It was a tough summer for many consumer stocks. Even darlings like Cheesecake Factory Inc. lost their luster. And the specialty store Guitar Center Inc. wasn't any more fortunate.

Guitar Center of Westlake Village, the leading retailer in the $7 billion musical instrument industry, has long been a favorite among investors for its consistent double-digit growth just as its wide range of guitars and amps continue to be the mainstay of its musically-inclined customer base. Beginners can find low-priced instruments to learn on, gear heads can swoon over the range of amps, and indie rockers love the vintage selection.

Guitar Center has also been bolstered in recent years by software improvements that have dropped the average price of a home recording studio to about $2,500 from $10,000. Would-be garage band members have traded in their golf clubs for an ax, an amp and a bag of picks.

But with high gasoline prices in the spring and summer, investors bet that consumers would cut discretionary spending. Indeed, Guitar Center's stock dropped from $54 in May to as low as $36 in mid-August.

However, gasoline prices began dropping after Labor Day and the company's stock rebounded. It traded last week in the $46 range. It's certainly not all the way back; it is still 26 percent off its 52-week high in October.

Sharon Zackfia, an analyst at William Blair & Co., points to Guitar Center stock's resurgence since August as a sign that the decrease in gas prices has consumers and investors getting back into the retail groove.

"The reality has been this summer there appeared to be a slowdown in consumer spending that until recently muted enthusiasm for consumer stocks," Zackfia said. "But since Labor Day, with gas prices retracting we've seen some retail stocks rebounding. And Guitar Center is one of them."

Summer swoon
Guitar Center's summer stock swoon was repeated at some other L.A. County companies that also depend on the consumer's discretionary dollars. For example, Cheesecake Factory of Calabasas traded in the upper $30s during the first quarter of the year but drooped to the low $20s by mid-August. It has rebounded a bit in September.

Mattel Corp. has introduced technological products and has enjoyed a good year, but it wasn't immune to the August dip, either. Its stock got down to below $16 then, although it bounced up to between $19 and $20 last week.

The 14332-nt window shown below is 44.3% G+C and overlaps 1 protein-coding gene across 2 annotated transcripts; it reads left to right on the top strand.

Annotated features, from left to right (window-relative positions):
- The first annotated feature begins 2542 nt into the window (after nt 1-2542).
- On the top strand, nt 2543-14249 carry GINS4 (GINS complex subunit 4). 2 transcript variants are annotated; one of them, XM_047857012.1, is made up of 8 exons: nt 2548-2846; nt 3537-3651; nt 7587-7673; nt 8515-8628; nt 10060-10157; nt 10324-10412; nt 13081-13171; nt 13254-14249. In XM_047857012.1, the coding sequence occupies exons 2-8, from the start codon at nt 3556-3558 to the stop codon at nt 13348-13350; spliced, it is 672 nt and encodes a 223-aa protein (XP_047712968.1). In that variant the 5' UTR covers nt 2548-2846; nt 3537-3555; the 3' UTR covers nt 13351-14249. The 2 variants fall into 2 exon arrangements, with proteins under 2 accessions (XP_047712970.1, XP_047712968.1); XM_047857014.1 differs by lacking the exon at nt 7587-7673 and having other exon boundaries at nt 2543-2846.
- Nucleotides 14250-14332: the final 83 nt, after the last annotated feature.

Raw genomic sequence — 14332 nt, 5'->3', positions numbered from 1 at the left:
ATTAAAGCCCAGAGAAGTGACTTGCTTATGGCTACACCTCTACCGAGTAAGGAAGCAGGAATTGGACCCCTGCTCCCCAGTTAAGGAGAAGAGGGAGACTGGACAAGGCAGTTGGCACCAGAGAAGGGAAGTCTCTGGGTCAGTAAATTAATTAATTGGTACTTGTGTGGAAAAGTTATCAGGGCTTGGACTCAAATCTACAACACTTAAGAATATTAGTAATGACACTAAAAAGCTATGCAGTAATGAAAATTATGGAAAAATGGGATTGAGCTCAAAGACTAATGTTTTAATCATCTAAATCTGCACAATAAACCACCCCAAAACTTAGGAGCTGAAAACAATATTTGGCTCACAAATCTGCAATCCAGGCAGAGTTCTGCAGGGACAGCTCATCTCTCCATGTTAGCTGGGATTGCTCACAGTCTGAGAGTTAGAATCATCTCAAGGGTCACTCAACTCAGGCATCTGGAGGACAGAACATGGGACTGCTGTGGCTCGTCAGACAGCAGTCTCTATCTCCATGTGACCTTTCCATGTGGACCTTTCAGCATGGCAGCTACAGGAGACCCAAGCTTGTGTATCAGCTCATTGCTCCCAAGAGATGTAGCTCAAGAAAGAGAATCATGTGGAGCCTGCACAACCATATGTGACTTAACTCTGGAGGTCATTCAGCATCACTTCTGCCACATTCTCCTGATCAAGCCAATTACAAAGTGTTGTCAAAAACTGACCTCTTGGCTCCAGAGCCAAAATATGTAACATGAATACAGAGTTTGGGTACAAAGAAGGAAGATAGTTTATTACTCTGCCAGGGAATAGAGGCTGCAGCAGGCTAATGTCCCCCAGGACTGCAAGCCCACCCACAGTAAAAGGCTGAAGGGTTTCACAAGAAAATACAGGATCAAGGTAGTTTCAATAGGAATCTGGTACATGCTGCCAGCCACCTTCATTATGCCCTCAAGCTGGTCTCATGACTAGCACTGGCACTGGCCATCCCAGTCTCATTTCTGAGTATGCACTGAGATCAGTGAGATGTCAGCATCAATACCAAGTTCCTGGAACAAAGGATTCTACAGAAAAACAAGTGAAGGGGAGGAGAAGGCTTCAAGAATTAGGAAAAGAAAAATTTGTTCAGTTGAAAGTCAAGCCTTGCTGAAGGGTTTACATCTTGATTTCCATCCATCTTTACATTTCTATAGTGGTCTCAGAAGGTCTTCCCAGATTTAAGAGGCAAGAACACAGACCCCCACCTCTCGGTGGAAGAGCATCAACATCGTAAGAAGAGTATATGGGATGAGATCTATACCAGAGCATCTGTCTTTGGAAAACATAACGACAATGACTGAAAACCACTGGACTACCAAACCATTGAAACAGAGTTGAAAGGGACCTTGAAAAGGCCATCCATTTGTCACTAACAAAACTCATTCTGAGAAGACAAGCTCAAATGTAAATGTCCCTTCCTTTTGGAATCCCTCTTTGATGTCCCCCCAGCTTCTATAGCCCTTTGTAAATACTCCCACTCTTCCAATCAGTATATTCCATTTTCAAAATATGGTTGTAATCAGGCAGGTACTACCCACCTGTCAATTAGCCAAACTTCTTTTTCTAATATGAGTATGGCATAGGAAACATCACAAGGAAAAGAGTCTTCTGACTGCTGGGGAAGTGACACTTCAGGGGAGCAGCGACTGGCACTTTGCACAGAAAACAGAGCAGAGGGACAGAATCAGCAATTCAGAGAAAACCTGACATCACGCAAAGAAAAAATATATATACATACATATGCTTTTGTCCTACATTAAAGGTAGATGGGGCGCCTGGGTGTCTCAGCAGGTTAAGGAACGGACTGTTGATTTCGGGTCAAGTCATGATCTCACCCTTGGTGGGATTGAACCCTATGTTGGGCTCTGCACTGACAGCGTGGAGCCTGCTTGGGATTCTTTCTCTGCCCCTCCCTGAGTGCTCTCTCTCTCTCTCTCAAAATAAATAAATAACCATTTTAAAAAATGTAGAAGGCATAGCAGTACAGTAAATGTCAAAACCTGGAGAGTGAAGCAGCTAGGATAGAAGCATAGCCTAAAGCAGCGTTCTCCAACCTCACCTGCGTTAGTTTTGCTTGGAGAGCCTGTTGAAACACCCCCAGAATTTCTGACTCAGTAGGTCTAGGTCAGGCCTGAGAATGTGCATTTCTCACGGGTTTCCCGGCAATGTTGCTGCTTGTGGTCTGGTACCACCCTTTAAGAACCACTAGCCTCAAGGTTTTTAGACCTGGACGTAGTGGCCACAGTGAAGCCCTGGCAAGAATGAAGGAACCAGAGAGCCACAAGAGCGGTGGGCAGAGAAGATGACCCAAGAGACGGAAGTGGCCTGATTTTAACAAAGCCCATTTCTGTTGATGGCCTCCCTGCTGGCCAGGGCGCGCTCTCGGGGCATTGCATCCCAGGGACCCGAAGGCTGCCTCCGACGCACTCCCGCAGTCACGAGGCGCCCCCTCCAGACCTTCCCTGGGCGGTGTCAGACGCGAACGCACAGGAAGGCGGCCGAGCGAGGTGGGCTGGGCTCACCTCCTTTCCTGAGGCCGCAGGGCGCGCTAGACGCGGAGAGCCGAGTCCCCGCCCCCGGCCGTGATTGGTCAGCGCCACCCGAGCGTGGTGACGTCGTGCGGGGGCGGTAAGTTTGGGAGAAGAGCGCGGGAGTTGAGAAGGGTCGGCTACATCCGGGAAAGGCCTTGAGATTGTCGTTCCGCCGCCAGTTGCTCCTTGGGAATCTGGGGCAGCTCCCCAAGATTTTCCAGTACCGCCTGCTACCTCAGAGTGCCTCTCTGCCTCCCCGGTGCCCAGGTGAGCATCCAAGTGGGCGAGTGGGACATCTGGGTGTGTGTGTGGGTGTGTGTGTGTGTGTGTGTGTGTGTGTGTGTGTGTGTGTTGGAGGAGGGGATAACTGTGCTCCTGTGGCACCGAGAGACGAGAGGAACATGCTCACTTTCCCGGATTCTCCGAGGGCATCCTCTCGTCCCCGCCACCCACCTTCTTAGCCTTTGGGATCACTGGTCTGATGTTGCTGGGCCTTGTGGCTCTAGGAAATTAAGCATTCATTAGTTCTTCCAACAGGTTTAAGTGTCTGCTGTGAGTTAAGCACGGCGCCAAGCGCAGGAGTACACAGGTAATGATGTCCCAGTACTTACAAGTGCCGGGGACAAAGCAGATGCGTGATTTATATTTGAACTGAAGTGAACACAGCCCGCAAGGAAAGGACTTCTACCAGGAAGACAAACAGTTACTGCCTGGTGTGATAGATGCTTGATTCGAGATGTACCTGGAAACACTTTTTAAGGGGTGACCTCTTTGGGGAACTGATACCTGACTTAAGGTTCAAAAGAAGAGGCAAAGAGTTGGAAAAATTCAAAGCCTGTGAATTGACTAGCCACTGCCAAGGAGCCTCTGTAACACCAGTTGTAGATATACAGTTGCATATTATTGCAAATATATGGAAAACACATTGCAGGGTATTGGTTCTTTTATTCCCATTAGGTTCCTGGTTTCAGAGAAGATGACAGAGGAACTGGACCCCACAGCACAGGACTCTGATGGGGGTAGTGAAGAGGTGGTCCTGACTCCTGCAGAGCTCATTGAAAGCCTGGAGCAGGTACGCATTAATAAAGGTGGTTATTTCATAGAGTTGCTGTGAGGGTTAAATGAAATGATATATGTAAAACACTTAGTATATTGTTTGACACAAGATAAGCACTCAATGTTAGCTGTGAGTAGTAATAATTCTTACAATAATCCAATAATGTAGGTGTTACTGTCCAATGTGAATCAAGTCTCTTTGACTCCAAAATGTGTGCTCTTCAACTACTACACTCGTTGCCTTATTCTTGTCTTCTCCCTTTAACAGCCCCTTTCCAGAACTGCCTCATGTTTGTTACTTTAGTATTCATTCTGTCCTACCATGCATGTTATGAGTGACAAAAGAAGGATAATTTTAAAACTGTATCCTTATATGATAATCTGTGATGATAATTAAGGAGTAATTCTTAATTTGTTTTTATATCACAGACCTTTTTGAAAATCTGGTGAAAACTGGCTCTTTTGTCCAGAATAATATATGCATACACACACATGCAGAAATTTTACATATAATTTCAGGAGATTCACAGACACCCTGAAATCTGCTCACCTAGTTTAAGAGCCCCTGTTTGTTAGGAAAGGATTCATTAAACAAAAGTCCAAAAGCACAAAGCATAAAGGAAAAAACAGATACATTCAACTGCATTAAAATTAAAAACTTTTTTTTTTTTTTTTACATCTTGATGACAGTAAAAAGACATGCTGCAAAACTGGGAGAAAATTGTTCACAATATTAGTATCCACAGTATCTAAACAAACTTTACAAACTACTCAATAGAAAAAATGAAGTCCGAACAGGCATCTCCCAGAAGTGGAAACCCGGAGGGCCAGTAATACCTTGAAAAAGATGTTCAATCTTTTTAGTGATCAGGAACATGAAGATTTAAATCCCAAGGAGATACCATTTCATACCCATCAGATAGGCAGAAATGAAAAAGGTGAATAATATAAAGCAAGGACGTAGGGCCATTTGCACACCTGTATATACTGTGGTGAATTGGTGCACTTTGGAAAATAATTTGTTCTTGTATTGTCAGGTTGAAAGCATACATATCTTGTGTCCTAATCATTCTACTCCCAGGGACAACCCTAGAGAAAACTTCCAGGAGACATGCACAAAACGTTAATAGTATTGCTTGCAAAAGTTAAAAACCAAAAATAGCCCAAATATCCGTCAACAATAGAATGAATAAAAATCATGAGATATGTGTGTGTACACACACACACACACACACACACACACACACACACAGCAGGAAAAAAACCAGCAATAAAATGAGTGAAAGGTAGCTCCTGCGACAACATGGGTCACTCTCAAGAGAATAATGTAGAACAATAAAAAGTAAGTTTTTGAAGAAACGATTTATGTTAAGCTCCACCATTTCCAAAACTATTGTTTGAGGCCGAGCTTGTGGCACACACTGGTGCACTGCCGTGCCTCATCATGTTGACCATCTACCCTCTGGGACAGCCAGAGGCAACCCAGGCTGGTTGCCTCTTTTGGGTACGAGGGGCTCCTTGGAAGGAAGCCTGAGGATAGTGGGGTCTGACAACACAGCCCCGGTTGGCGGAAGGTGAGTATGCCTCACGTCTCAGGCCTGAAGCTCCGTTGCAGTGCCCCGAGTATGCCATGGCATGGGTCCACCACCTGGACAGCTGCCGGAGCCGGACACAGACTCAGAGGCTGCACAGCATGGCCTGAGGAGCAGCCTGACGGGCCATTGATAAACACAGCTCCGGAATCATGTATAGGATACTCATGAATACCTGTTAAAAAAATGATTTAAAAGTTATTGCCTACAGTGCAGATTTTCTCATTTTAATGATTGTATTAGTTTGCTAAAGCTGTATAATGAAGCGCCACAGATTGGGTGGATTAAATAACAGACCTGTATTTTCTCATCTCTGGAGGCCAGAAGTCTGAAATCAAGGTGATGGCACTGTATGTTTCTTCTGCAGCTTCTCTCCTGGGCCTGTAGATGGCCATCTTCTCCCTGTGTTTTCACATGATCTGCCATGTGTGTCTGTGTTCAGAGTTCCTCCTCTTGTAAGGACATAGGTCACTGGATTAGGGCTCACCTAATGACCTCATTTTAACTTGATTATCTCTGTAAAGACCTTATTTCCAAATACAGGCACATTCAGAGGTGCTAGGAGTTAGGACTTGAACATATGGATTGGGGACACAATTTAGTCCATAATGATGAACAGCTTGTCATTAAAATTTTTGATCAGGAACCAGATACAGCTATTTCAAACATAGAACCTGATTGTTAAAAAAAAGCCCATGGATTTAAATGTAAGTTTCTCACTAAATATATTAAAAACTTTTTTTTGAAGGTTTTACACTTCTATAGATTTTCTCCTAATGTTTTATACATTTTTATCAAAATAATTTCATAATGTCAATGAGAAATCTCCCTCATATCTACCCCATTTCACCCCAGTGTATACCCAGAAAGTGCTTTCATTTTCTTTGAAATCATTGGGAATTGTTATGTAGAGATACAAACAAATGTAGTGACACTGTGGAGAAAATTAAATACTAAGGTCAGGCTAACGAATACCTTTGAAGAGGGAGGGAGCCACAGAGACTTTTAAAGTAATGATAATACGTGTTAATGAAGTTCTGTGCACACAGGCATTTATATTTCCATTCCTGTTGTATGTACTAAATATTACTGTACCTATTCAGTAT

Guitar Center executives did not return calls for comment.

Zackfia maintains there's little to worry about.

"There are very few retailers that came through the summer saying things were better than expected," she said. "There have been a lot of retailers that have had to revise expectations because of the slowdown." Zackfia has an "outperform" rating on the stock.

The company recently reported second quarter earnings of $13.4 million, or 4 percent higher than the same quarter last year. Total revenues were up 14 percent to $458 million.

That's better than the first quarter, when Guitar Center's net income fell slightly to $15.7 million despite an 18 percent sales increase.

But along with the good news of the second quarter, the company indicated full-year earnings would be at the low-end of expectations.

Rick Nelson, analyst for Stephens Inc., has an "overweight" rating on the stock. However, he was sanguine when he wrote, "Solid 2Q06 EPS and healthy comps in a challenging retail environment provided more evidence of (Guitar Center's) competitive advantage. While downward guidance revisions are usually not well received, we think investors can now be confident that estimates are conservative and consumer concerns are fully incorporated."

As for the future, the company seems to be banking that its new Web site, which allows customers to buy guitars online, could help sales and the company stock get back to its zenith.

The company operates about 180 Guitar Center stores and 90 Music and Arts Center stores, which specialize in bank instruments for teachers and students. It has about 8,100 employees.

"The fundamental story hasn't changed dramatically from this time last year," Zackfia said. "They seem a little bit conservative. But from a brick-and-mortar perspective, they're still a foundation player in the industry. It's a competitive landscape."

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